I agree with Mrs G about all your efforts, as well as those of your dear wife. I've enjoyed this moment of reflection so thank you. :-D

russell said...

Wow, that is a great quote Kerri.

Peter, your picking up of litter in the lane has inspired me to do what I can do in our street. I no longer just walk paste the litter, I pick it up. Thank you.

Melissa said...

what a powerful way to think about resources. thanks for sharing.

Fr. Peter Doodes said...

Thank you all for your kind comments.

Kerri, I echo Russell remark, that is a fantastic quote and thank you so much for it. Almost Mrs. A, I feel exactly the same about the type of stores you mentioned, physically repulsed and Mrs. G, your new site is amazing, it makes many professional sites seem poor. Melissa I visited your blog and loved your ‘my rules for me’ section, great food for thought there and Becoming Me, I do hope the move goes well and the PPD is well under control.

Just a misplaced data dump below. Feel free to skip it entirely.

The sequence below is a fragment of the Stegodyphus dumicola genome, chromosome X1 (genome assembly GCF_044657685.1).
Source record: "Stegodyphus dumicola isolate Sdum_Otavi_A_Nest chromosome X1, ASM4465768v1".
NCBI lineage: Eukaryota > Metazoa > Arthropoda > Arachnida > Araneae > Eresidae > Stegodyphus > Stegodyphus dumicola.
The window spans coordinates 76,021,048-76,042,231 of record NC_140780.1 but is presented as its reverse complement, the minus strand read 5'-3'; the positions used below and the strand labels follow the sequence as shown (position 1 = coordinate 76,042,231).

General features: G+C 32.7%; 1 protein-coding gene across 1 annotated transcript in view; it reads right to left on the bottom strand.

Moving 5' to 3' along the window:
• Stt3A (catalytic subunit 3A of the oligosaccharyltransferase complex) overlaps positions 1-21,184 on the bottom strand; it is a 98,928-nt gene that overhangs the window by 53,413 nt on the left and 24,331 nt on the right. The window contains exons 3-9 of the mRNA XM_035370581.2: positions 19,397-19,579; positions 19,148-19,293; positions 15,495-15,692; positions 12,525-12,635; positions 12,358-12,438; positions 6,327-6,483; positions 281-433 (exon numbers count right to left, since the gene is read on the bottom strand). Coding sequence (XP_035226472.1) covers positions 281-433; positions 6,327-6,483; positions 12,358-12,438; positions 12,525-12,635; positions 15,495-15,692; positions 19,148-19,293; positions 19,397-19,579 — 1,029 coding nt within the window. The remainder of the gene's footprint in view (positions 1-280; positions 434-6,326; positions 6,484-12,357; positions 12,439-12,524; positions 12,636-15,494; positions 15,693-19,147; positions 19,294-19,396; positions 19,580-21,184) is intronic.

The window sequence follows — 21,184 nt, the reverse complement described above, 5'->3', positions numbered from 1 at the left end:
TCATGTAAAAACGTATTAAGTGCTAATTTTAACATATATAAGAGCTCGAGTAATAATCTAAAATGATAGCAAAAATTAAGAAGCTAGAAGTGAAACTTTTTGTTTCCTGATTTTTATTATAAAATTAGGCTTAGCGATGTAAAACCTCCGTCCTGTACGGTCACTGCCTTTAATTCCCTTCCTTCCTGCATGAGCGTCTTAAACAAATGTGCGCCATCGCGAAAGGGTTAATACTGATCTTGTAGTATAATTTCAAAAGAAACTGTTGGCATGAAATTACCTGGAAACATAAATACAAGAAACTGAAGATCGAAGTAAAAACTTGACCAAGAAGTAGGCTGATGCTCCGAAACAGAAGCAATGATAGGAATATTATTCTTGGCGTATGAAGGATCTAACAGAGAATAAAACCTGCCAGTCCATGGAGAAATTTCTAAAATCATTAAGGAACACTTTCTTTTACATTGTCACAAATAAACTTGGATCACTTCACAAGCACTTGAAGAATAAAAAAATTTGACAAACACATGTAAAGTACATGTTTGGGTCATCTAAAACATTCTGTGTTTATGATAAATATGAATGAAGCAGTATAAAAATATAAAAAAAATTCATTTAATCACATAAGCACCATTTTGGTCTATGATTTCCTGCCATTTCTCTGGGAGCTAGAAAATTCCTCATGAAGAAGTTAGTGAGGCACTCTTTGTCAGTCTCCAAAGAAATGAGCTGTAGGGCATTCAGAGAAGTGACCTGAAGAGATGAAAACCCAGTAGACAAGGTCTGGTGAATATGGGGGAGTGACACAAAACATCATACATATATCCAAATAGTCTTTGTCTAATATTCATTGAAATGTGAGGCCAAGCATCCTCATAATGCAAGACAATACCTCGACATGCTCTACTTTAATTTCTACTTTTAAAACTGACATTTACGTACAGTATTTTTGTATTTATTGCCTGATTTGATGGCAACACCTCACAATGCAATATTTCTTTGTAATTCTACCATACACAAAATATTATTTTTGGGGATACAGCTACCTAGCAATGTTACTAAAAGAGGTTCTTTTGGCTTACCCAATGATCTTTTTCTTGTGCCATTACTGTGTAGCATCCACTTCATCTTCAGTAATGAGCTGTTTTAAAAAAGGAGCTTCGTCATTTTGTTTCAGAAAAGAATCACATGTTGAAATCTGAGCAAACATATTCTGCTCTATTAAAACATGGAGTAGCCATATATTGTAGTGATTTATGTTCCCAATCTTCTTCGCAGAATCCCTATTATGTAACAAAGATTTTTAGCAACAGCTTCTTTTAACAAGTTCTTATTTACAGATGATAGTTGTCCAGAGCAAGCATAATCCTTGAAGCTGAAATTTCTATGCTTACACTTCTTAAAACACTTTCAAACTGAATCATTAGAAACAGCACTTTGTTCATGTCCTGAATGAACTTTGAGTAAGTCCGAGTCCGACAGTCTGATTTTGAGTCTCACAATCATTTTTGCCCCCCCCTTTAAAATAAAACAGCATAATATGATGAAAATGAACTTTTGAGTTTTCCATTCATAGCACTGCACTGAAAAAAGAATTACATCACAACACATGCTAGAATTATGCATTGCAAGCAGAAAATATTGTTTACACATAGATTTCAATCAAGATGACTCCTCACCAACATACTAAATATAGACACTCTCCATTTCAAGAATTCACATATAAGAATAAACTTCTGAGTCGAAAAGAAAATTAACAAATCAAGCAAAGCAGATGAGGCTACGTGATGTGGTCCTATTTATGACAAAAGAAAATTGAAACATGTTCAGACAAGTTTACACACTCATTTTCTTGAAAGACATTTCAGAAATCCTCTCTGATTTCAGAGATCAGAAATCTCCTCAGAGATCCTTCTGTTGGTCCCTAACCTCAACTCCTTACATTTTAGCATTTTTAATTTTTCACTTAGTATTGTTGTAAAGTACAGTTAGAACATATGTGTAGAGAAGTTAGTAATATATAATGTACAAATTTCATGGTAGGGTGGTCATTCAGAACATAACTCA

Bless you all and thanks!

Kati said...

Thanks for the mention, Peter. And thank you for sharing the thoughts on respect not just for the items we buy (or don't buy) but for the people who make them, and the need to buy items who's makers (and sellers, if they happen to be different people/companies) we CAN respect.

I'm also liking Kerri's quote. I don't have a wallspace at work to hang that, but I may have to copy it and print it out for here at home, anyway.